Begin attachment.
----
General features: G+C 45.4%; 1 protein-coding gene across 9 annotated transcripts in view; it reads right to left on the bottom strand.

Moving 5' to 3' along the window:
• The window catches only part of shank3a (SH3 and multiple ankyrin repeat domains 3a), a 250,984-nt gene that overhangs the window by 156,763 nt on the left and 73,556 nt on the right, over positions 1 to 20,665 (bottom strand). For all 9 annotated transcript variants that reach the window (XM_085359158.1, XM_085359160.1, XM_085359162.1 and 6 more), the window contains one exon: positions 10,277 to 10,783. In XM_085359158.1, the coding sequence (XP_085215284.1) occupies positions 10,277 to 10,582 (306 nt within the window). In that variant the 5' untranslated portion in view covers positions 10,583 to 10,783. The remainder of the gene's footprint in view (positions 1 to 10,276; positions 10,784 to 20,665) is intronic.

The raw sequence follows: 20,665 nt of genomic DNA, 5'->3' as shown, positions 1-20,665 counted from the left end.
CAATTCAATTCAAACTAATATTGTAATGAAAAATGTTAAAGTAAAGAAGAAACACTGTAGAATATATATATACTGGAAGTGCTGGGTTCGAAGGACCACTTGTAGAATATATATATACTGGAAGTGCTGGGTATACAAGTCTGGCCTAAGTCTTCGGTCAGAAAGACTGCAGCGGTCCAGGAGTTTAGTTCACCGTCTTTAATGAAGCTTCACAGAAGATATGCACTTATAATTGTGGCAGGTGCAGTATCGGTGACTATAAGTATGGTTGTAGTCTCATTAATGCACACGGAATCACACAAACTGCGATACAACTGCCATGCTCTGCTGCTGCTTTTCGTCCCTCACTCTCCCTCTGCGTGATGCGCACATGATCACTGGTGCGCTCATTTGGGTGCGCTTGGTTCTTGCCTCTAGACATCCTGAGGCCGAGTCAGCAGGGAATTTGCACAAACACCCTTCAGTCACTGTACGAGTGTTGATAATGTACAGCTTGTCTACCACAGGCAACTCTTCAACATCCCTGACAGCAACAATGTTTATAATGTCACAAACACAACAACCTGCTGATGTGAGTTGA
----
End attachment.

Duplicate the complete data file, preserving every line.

General features: G+C 45.4%; 1 protein-coding gene across 9 annotated transcripts in view; it reads right to left on the bottom strand.

Moving 5' to 3' along the window:
• The window catches only part of shank3a (SH3 and multiple ankyrin repeat domains 3a), a 250,984-nt gene that overhangs the window by 156,763 nt on the left and 73,556 nt on the right, over positions 1 to 20,665 (bottom strand). For all 9 annotated transcript variants that reach the window (XM_085359158.1, XM_085359160.1, XM_085359162.1 and 6 more), the window contains one exon: positions 10,277 to 10,783. In XM_085359158.1, the coding sequence (XP_085215284.1) occupies positions 10,277 to 10,582 (306 nt within the window). In that variant the 5' untranslated portion in view covers positions 10,583 to 10,783. The remainder of the gene's footprint in view (positions 1 to 10,276; positions 10,784 to 20,665) is intronic.

The raw sequence follows: 20,665 nt of genomic DNA, 5'->3' as shown, positions 1-20,665 counted from the left end.
CAATTCAATTCAAACTAATATTGTAATGAAAAATGTTAAAGTAAAGAAGAAACACTGTAGAATATATATATACTGGAAGTGCTGGGTTCGAAGGACCACTTGTAGAATATATATATACTGGAAGTGCTGGGTATACAAGTCTGGCCTAAGTCTTCGGTCAGAAAGACTGCAGCGGTCCAGGAGTTTAGTTCACCGTCTTTAATGAAGCTTCACAGAAGATATGCACTTATAATTGTGGCAGGTGCAGTATCGGTGACTATAAGTATGGTTGTAGTCTCATTAATGCACACGGAATCACACAAACTGCGATACAACTGCCATGCTCTGCTGCTGCTTTTCGTCCCTCACTCTCCCTCTGCGTGATGCGCACATGATCACTGGTGCGCTCATTTGGGTGCGCTTGGTTCTTGCCTCTAGACATCCTGAGGCCGAGTCAGCAGGGAATTTGCACAAACACCCTTCAGTCACTGTACGAGTGTTGATAATGTACAGCTTGTCTACCACAGGCAACTCTTCAACATCCCTGACAGCAACAATGTTTATAATGTCACAAACACAACAACCTGCTGATGTGAGTTGA